Recalling what led up to the decrease in volunteer classroom aides

I first went on the Plumas Unified School District Board of Trustees, representing Indian Valley, in 1968, after my children were all in school. I did take time out to run for the Plumas County Board of Supervisors in 1974, but I resigned that position and was re-elected to the School Board; I served another two years and then resigned to pursue a “late in life” college degree.I’ve still managed to remain aware of the big changes in our schools over the years, the main one being that our schools have become very vulnerable while also less accessible to the community, and I can see a definite reason for this.

In the 1960s, we had “Room Mothers,” Moms who signed up to volunteer as Teacher’s Aides; one or two for each grade, and I happened to be one, so I know that we all helped students with reading, writing and arithmetic, etc., and we all monitored the playgrounds, and hallways. We decorated the classrooms on holidays, made cookies for holiday parties, and generally took the pressure off of the teachers so they could pay more attention to the job of teaching, and less time on control and attention problems.

Along about the early 1970s, someone proposed that the school district pay these Moms for their time and efforts. I was a member of the school board at that time and had been for a couple of years; I voted “No” because I had a feeling that we were about to lose a very valuable program, however, one other board member and myself, were outnumbered. Shortly thereafter, the volunteers were gone and the Teacher’s Aides were put on the payroll. Some of these Aides even took classes in Early Childhood Education, and also learned about teaching methods, so I had to admit that it appeared that I was wrong; the teachers were happy, as were their Aides.

But alas, my worst fears became a reality, the school districts could no longer afford as many Aides as were then established, and a lot of those ladies lost their jobs. Some went back as volunteers, but eventually, even that stopped, due to insurance issues, which was one reason for paying the Aides in the first place. The teachers were still subjected to overcrowded classrooms and growing demands for higher performance, but with far less assistance. Test scores naturally went down, while the pressure on teachers to raise the test scores went up, but teachers had to fight even harder for reasonable payroll increases regardless of the added pressures.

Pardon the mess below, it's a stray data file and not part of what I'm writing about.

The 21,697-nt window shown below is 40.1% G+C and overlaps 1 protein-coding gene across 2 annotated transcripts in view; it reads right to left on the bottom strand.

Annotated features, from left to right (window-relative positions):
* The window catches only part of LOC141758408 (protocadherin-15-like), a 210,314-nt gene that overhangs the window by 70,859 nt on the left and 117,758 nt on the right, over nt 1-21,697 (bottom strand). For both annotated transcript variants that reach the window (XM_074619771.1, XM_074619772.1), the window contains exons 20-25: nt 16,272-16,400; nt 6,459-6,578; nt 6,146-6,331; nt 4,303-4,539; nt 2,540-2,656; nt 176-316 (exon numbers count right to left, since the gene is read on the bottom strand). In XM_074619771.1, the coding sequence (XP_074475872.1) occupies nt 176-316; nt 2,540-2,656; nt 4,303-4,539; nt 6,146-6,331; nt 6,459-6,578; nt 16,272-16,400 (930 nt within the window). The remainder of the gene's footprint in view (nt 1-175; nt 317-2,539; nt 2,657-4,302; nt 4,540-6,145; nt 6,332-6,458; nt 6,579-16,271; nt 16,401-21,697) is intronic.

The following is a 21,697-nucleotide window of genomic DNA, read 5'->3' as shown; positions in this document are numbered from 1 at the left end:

It was no secret that one or two Aides were allowed to stay on, and some were given their own small offices, but their workload increased accordingly; so where are we now? The school has become less accessible to the community with each passing year; and now, there’s discussion concerning arming our teachers; just how much can we really expect of these people? You wouldn’t believe it. There are no hallway monitors, few play ground helpers and far fewer teacher’s Aides as there were in the past; there are larger class sizes, and more pressure to raise test scores, and it’s now being suggested that teachers carry guns.

Parents and teachers alike have the gut level feeling that the “Dumbing down of America” is not a misnomer, and, this is just an overview; the nitty-gritty of the daily classroom enigmas would fill a book. So, what to do? I feel we need to go back to where it started, by once again, encouraging volunteer Aides, and also encouraging parents to attend board meetings, (meetings are only one evening each month) to get re-acquainted with school board members, ask questions concerning test scores and school spending issues, visit with the teachers, listen to their story and be willing to assist if needed.

Accept that the idea of paying teacher Aides, and insisting on making them paraprofessionals did not work, because they have no tenure at any level, and so, as a result, many of them naturally felt used as more and more of them lost their jobs, but even now, It may be too late because who will step up to volunteer while some Aides are being paid? Folks, I truly did see this coming, and perhaps it is late, but better late than never, and if ever the time was right for a change in the right direction, it’s now.

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One thought on “Recalling what led up to the decrease in volunteer classroom aides

  • April 8, 2018 at 6:37 am
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    There are still parent volunteers in the classroom, and I am glad of that. Thank you for the article.

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